Nouwen was another great teacher who spoke in pithy statements. He had a way of communicating that immediately drew people in. He taught at the University of Notre Dame and the Divinity Schools of Yale and Harvard and was in constant demand as a lecturer all over the world. Yet with all this respect for what he had to say, he struggled his lifetime with self-doubt and depression. He also felt a great sense of conflict with his many speaking engagements, nouwen books2saying “Many people ask me to speak, but nobody as yet has invited me for silence. Still, I realize that the more I speak, the more I will need silence to remain faithful to what I say. People expect too much from speaking, too little from silence. . . .” . Quite a few of his personal journals went on to be books and people read them often feeling he was telling their stories. Nouwen was ever seeking Jesus and once someone said to him after a lecture, “When I look at you it is as if I am in the presence of Christ.” Nouwen’s response was quick: “It is the Christ in you, who recognizes the Christ in me.”

Another strong voice for me through the years has been that of Oswald Chambers. He was a profound messenger of God. His devotional, My Utmost for His Highest, is perhaps the most highly acclaimed devotional book ever written. Some pastors say it is second only to the Bible in influencing their relationship with Christ. I have several books written about this man who died young (43) due to untreated appendicitis. He was serving as a chaplain on a battlefield and would not put himself in the way of others he felt needed physician attention more. His wife recorded his sermons in shorthand and after his death published the devotional book as well as other books and articles. I have a book with some of his prayers and I particularly like this one: “O Lord, breathe on me till I am one with Thee in the temper of my mind and heart and disposition, unto Thee do I turn. How completely I realize my lost-ness without Thee.”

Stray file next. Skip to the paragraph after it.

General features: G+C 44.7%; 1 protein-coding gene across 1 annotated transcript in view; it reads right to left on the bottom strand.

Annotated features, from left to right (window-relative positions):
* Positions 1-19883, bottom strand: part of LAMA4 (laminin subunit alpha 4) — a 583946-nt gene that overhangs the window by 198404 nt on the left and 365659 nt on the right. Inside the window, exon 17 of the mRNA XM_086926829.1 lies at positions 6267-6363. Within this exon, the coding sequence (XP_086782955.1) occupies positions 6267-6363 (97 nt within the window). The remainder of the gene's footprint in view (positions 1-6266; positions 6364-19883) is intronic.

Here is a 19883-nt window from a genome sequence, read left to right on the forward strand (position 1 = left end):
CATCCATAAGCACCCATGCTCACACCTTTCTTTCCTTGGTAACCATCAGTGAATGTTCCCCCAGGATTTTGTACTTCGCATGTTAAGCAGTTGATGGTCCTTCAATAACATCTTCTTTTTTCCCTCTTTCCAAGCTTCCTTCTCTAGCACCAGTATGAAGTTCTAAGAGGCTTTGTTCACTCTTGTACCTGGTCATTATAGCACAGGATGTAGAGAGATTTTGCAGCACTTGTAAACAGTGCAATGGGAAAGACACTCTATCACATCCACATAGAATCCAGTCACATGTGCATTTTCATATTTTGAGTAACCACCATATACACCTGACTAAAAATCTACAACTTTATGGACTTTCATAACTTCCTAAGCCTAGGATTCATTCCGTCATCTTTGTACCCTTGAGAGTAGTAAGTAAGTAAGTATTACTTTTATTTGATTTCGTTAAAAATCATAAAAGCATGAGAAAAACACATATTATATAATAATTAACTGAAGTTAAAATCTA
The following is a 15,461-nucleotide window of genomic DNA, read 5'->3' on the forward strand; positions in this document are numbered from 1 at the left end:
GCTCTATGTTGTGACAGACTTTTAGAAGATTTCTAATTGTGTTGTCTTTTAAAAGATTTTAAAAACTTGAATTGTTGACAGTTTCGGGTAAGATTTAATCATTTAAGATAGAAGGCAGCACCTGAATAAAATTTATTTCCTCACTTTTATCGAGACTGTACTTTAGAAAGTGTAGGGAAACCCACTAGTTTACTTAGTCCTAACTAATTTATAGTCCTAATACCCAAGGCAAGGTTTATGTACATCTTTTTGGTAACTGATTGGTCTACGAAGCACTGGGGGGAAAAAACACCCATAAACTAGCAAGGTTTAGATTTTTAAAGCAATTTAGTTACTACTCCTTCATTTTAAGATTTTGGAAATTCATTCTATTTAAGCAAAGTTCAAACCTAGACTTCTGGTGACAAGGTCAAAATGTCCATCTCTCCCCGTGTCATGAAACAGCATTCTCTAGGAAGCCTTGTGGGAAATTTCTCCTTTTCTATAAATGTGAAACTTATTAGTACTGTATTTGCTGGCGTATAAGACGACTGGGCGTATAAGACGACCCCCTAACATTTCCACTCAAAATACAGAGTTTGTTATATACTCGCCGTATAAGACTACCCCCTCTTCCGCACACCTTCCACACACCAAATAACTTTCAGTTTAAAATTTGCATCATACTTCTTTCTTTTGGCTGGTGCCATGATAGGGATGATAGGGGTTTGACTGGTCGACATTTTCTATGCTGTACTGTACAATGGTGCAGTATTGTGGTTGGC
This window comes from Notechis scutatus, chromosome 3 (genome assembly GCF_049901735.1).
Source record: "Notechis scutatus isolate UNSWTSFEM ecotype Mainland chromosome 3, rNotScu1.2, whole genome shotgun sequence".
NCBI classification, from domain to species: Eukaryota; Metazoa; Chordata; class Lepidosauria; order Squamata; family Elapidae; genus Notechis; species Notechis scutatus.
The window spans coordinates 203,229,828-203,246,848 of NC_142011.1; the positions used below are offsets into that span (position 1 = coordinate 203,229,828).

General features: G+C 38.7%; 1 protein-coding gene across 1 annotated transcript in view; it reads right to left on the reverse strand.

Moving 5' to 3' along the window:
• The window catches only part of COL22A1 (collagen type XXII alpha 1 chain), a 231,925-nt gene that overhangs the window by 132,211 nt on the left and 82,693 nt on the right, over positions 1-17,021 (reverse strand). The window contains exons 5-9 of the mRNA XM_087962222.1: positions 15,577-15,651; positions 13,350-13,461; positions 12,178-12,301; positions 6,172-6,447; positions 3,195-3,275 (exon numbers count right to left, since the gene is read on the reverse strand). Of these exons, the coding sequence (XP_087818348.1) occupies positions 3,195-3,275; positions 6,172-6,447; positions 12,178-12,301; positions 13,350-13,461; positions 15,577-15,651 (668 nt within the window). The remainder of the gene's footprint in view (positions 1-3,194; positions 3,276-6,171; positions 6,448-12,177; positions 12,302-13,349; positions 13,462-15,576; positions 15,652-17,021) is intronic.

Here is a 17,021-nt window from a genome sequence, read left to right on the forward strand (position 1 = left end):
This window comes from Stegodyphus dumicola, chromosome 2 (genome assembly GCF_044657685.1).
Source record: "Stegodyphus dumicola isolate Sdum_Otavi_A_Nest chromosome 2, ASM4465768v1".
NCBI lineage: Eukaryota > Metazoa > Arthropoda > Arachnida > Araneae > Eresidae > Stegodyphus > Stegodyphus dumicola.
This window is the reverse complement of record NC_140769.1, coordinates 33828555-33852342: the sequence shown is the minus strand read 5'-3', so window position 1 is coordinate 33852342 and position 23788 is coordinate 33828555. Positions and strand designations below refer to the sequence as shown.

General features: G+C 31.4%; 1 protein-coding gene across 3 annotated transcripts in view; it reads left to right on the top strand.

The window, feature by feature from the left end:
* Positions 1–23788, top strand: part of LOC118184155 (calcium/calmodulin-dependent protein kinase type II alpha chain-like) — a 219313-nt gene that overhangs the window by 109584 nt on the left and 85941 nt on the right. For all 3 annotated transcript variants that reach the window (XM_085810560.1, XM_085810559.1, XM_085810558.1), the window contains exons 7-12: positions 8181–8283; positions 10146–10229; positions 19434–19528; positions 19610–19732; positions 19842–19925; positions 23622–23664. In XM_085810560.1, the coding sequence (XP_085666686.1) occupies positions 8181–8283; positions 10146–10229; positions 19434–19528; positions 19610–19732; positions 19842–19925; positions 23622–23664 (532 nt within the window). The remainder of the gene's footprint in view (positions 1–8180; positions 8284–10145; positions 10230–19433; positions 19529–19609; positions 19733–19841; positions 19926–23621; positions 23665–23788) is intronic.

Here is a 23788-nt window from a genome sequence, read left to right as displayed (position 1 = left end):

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Richard and I were married by Maxie Dunnam in 1989.

I owe a great debt of gratitude to the voice of Dr. Maxie Dunnam, for it was he who directed me to the likes of the three I’ve mentioned. Dr. Maxie Dunnam was my pastor from 1983 to 1994. When he preached Sunday mornings at Christ United Methodist Church, he could be counted on to tell about those who influenced his life, and how. Most Sundays I left with a note in hand of someone he had mentioned or a book he had read that impacted his life. Maxie, like Nouwen, is not slow to share personal failings when he believes it will benefit others. He still write today and anything Maxie Dunnam says is worth hearing.

I’ve talked of the influence of two Catholics, a Holiness Movement evangelist, and a Methodist minister. I want to mention one other voice that stimulates my mind, that of Jewish rabbis. If you’ve never heard a rabbi speak as a guest lecturer at a seminar, you have missed gold! Their depth of knowledge and ability to bring you along with them to their final “aha” moment is something rich and beautiful.

Who are the spiritual giants in your life? Who do you credit with pouring into your journey? Who teaches you about purposeful living? I would love to hear. Maybe you will point me to a new favorite for 2019.

Peaceful Sleep

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For most of us, that time of turning in for the night is when our minds accelerate. We think of the decisions we made that day and whether they were wise, many times wishing we could do them over. We think about things that may happen in the near future, things that may be life changing, problems we face — both big and small. We think about our children and our concerns for them. One thing I think about every night is whether I did anything kind for anyone. It bothers me to think I’ve closed out a day without a single act of kindness.

For some who live alone, there are thoughts about safety. Was everything that needed to be turned off, turned off? Did I lock all the doors? Did I arm the security system? If I fall during the night, will someone know to check on me relatively soon the next day?

In the last year of my mother’s living alone, I prayed a lot about her safety.  I prayed against fire, against a predator realizing that she lived alone, that she wouldn’t fall or get sick or become frightened during the night.

Psalm 4:8 says “I will lie down and sleep in peace, for you alone, O LORD, make me dwell in safety” (NIV).  I have a friend who prays this every night over family and friends who live alone, calling out each name and asking that they will know God’s protection. What a beautiful gift!